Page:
‘None at all,’ said Mrs Proudie. ‘There is no appeal against your bishop. You should have learned that before.’

‘But till that time shall come, my lord, I shall hold my own at Hogglestock as you hold your own here at Barchester. Nor have you any more power to turn me out of my pulpit by your mere voice, than I have to turn you out of your throne by mine. If you doubt me, my lord, your lordship’s ecclesiastical court is open to you. Try it there.’

‘You defy us, then?’ said Mrs Proudie.

‘My lord, I grant your authority as bishop is great, but even a bishop can only act as the laws allows him.’

‘God forbid that I should do more,’ said the bishop.

‘Sir, you will find that your wicked threats will fall back upon your own head,’ said Mrs Proudie.

‘Peace, woman,’ Mr Crawley said, addressing her at last. The bishop jumped out of his chair at hearing the wife of his bosom called a woman. But he jumped rather in admiration than in anger. He had already begun to perceive that Mr Crawley was a man who had better be left to take care of the souls at Hogglestock, at any rate till the trial should come on.

‘Woman!’ said Mrs Proudie, rising to her feet as though she really intended some personal encounter.

‘Madam,’ said Mr Crawley, ‘you should not interfere in these matters. You simply debase you husband’s high office. The distaff is more fitted for you. My lord, good morning.’ And before either of them could speak again, he was out of the room, and through the hall, and beyond the gate, and standing beneath the towers of the cathedral. Yes, he had, he thought, in truth crushed the bishop. He had succeeded in crumpling the bishop up within the clutch of his fist.

He started in spirit of triumph to walk back on his road towards Hogglestock. He did not think of the long distance before him for the first hour of his journey. He had had his victory, and the remembrance of that braced his nerves and gave elasticity to his sinews, and he went stalking along to road with rapid strides, muttering to himself from time to time as he went along some word about Mrs Proudie and her distaff. Mr Thumble would not, he thought, come to him again — not, at any rate, till the assizes were drawing near. And he had resolved what he would do then. When the day of his trial was near, he would himself write to the bishop, and beg that provision might be made for his church, in the event of the verdict going against him. His friend, Dean Arabin, was to be home before that time, and the idea had occurred to him of asking the dean to see to this; but now the other would be the more independent course, and the better. And there was a matter as to which he was not altogether well pleased with the dean, although he was so conscious of his own peculiarities as to know that he could hardly trust himself for a judgment. But, at any rate, he would apply to the bishop — to the bishop whom he had just left prostrate in his palace — when the time of his trial should be close at hand.

Full of such thoughts as these he went along almost gaily, nor felt the fatigue of the road till he had covered the first five miles out of Barchester. It was nearly four o’clock, and the thick gloom of the winter evening was making itself felt. And then he began to be fatigued. He had not as yet eaten since he had left his home in the morning, and he now pulled a crust out of his pocket and leaned against a gate as he crunched it. There were still ten miles before him, and he knew that such an addition to the work he had already done would task him very severely. Farmer Mangle had told him that he would not leave Framley Mill by that time. But he had said that he would not return to Framley Mill, and he remembered his suspicion that his wife and the farmer between them had cozened him. No; he would persevere and walk — walk though he should drop upon the road. He was now nearer fifty then forty years of age, and hardships as well as time had told upon him. He knew that the last four miles in the dark would be very sad with him. But still he persevered, endeavouring, as he went, to cherish himself with the remembrance of his triumph.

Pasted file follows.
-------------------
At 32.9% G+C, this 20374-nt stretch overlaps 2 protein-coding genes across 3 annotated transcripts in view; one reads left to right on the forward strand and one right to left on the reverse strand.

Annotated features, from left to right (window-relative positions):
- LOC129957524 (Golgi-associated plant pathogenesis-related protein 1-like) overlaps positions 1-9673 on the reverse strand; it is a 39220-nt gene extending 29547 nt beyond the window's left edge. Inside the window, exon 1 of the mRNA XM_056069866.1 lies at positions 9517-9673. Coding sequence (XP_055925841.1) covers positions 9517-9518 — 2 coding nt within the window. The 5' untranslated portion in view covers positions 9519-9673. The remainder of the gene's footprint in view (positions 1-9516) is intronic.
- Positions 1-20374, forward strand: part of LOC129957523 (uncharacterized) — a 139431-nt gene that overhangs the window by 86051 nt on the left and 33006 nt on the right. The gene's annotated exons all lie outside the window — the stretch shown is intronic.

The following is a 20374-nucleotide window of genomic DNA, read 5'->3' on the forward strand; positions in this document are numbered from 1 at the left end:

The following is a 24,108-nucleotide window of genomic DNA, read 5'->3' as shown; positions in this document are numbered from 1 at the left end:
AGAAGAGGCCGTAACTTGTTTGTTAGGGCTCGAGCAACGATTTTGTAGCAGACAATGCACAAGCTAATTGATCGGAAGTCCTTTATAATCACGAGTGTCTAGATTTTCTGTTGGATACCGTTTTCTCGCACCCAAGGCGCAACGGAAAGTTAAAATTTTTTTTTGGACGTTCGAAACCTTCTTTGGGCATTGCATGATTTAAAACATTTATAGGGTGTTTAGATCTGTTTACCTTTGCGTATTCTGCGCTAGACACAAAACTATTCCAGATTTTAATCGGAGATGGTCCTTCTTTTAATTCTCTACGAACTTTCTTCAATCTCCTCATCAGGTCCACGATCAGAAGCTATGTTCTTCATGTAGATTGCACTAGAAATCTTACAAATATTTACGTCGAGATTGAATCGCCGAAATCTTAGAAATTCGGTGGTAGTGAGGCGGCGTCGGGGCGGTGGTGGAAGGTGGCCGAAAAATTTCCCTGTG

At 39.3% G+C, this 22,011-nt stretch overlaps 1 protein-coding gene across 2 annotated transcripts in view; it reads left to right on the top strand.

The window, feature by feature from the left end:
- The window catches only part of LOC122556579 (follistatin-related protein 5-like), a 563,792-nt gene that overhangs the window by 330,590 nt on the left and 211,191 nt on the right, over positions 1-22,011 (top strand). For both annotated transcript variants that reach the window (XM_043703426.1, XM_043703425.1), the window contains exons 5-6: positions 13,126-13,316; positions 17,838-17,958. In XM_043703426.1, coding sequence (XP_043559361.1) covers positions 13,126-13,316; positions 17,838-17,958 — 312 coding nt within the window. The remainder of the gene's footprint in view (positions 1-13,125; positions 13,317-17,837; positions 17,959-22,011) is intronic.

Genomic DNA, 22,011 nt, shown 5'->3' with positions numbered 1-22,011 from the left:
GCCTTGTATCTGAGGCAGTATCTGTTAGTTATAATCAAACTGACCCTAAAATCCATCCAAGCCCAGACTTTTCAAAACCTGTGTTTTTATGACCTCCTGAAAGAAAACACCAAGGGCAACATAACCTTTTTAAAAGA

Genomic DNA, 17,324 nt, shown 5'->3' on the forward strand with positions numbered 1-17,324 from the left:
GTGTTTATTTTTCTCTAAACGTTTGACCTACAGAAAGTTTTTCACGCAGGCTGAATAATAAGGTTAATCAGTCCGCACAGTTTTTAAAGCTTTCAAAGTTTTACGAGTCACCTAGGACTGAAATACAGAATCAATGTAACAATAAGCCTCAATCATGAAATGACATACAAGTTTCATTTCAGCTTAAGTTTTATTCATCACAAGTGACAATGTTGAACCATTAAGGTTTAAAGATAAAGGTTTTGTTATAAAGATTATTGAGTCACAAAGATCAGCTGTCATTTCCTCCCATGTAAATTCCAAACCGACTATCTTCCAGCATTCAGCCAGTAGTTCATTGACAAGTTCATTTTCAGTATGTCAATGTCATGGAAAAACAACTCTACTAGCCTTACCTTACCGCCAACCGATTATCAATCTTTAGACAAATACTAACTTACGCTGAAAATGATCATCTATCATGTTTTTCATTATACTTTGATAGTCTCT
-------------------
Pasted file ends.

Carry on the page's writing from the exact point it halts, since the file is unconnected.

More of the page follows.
He passed the turning going down to Framley with courage, but when he came to the further turning, by which the cart would return from Framley to the Hogglestock road, he looked wistfully down the road for farmer Mangle. But farmer Mangle was still at the Mill, waiting in expectation that Mr Crawley might come to him. But the poor traveller paused here barely for a minute, and then went on, stumbling through the mud, striking his ill-covered feet against the rough stones in the dark, sweating in his weakness, almost tottering at times, and calculating whether his remaining strength would serve to carry him home. He had almost forgotten the bishop and his wife before at last he grasped the wicket gate leading to his own door.

‘Oh, mamma, here is papa!’

‘But where is the cart? I did not hear the wheels,’ said Mrs Crawley.

‘Oh, mamma, I think papa is ill.’ Then the wife took her drooping husband by both arms and strove to look him in the face. ‘He has walked all the way, and he is ill,’ said Jane.

‘No, my dear, I am very tired, but not ill. Let me sit down, and give me some bread and tea, and I shall recover myself.’ Then Mrs Crawley, from some secret hoard, got him a small modicum of spirits, and gave him meat and tea, and he was docile; and, obeying her behests, allowed himself to be taken to his bed.

‘I do not think the bishop will send for me again,’ he said, as she tucked the clothes around him.

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Last updated Tuesday, March 4, 2014 at 18:43